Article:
A Journal of Rhetoric, Writing, and Culture

Tips for Authors

Below are nine suggestions to consider when preparing an article for submission to enculturation. These are not to be taken as prescriptive rules, but rather suggestions to increase chances for a successful and timely review. 

1. Please ground your work from the beginning in a contemporary exigence and an ongoing conversation in rhetoric and writing studies. This exigence can be cultural and/or disciplinary, but regardless, consider how to pull readers into your article and engage them in some pressing issue that is in need of address. Our readers will especially want to know how you see your work extending and complicating (aka contributing to) a particular area of study. 

2. Please provide a clear articulation of your main claim along with a road map toward the end of your introduction, the latter of which should take up no more than 10% of your overall submission. Readers will specifically want to know up front what you are ultimately arguing and contributing to rhetoric and writing studies.

3. Please extend your argument beyond rhetorical analysis or critique. While it is important to examine cases and identify problems, gaps, or misdirections, scholarly work makes significant new contributions to a given field. We encourage you to identify concerns as part of a broader exigence and then spend the majority of your article forwarding your own argument with supported development and analysis. 

4. Please articulate your methodology, giving sufficient space to explicate the theories or philosophies on which your analysis and argument are grounded. Try to move beyond performing a literature review in articulating such methodology; instead, define and synthesize necessary theories, key concepts, or significant authors that help readers understand the driving concepts of your work.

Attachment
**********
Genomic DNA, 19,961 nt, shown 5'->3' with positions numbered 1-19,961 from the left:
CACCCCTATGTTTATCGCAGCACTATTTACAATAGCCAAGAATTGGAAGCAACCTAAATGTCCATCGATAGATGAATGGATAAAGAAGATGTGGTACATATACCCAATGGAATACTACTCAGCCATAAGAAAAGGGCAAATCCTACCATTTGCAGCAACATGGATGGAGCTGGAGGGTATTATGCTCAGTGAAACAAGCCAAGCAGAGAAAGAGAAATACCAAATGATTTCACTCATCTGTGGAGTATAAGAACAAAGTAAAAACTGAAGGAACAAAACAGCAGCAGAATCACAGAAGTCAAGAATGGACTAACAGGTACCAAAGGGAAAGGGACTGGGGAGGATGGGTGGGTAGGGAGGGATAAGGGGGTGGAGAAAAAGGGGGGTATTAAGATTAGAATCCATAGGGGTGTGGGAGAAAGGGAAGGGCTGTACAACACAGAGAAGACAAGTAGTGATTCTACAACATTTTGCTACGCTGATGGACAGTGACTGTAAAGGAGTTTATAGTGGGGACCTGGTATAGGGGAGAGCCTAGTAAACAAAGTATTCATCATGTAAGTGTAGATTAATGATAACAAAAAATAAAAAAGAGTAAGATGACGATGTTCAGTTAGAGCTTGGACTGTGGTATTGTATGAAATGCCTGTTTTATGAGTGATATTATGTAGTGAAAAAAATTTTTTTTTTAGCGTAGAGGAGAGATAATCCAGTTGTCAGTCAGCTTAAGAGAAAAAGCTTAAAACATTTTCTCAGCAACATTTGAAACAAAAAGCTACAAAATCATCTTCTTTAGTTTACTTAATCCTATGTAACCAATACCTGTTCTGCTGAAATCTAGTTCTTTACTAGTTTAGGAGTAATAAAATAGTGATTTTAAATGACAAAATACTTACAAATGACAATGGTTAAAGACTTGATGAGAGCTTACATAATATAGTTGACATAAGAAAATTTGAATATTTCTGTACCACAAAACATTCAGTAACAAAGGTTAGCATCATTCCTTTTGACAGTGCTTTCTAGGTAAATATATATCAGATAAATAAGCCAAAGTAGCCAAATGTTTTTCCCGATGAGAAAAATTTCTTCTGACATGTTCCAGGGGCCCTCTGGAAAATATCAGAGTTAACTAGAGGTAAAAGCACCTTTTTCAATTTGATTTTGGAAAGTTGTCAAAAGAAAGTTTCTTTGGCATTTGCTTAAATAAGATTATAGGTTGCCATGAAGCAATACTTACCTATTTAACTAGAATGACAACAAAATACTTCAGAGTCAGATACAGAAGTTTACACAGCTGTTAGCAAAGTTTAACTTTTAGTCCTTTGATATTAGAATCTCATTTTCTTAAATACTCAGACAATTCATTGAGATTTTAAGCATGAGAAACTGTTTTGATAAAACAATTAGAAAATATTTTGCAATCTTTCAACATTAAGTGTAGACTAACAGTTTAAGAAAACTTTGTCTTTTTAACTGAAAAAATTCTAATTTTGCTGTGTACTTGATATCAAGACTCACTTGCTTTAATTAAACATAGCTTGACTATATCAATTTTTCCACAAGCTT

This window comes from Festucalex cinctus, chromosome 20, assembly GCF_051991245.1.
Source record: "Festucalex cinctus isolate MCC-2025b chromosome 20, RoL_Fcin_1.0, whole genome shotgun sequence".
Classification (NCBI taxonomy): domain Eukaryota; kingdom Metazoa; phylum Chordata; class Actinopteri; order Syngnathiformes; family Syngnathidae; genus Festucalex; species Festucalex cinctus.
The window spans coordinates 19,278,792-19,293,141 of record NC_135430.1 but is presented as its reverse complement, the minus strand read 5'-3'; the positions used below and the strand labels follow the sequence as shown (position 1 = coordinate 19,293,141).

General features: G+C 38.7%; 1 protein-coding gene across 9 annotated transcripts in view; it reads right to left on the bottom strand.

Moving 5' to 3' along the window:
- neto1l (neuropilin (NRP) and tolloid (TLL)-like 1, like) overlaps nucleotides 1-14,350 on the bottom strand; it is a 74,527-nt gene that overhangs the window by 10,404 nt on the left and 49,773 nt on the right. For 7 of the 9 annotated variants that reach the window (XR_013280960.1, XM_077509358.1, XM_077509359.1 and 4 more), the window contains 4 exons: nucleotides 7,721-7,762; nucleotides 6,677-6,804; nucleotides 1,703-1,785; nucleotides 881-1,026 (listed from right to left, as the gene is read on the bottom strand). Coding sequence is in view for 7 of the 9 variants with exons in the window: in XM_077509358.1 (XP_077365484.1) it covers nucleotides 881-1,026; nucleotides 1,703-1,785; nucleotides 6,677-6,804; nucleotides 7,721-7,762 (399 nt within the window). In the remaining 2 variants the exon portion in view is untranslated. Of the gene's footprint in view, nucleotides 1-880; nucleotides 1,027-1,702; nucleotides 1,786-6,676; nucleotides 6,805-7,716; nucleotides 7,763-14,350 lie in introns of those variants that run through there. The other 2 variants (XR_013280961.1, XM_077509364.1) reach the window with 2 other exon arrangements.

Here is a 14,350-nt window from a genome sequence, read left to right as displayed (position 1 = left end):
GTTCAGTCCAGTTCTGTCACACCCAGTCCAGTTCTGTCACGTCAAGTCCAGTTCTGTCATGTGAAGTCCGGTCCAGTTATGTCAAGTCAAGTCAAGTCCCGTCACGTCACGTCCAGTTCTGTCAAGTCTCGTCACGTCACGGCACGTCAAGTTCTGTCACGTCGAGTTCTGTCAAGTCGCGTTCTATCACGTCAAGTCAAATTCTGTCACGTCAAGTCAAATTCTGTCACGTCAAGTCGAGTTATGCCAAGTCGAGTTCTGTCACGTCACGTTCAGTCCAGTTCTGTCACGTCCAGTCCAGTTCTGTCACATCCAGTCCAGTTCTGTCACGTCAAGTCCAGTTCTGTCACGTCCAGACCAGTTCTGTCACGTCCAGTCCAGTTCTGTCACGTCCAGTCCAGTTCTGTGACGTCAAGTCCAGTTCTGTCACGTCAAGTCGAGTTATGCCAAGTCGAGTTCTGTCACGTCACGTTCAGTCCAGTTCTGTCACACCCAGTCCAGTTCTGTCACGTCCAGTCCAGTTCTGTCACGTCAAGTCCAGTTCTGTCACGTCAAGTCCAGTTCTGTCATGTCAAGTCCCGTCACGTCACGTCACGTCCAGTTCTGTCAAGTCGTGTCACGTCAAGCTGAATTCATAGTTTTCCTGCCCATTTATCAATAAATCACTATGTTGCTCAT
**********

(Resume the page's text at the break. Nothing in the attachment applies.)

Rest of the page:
5. Please explicate your research methods when qualitative research is undertaken, using footnotes to indicate IRB approval when needed, identifying sample, research strategies, etc. While not every article may need a separate methods section, our reviewers and readers will be interested in how your qualitative research was conducted. Please take a look at how other published articles in our journal have handled identifying their methods for our readers.

6. Please consider multiple perspectives on your issue and in your analysis. Academic arguments can be narrow and technical but can’t ignore broader implications and considerations from varying positions and concerns. In addition to being inclusive, we encourage authors to be mindful of intersectionality as they write about contemporary exigencies both inside and outside of the academy. 

7. Please diversify your sources, making concerted effort to engage with diverse voices and perspectives within the body of your manuscript. Systemic exclusion in the academy is upheld by a closed circle of citations and addressing these concerns will be an increasing point of emphasis during review.

8. Please use your conclusion to identify the implications of your work. What is the explicit take away you are offering for our readers? Why is it important to the field and culture at large and how might it address the original exigence you identified? Also, where might rhetorical studies go from here?

9. Please adhere to the latest edition of MLA guidelines and our journal’s word count limit. Initial submissions should be 6000 – 8000 words (including footnotes and references). While some flexibility may ultimately be allowed if reviewers’ revision suggestions call for further additions, please keep your initial submissions to under 8000 words.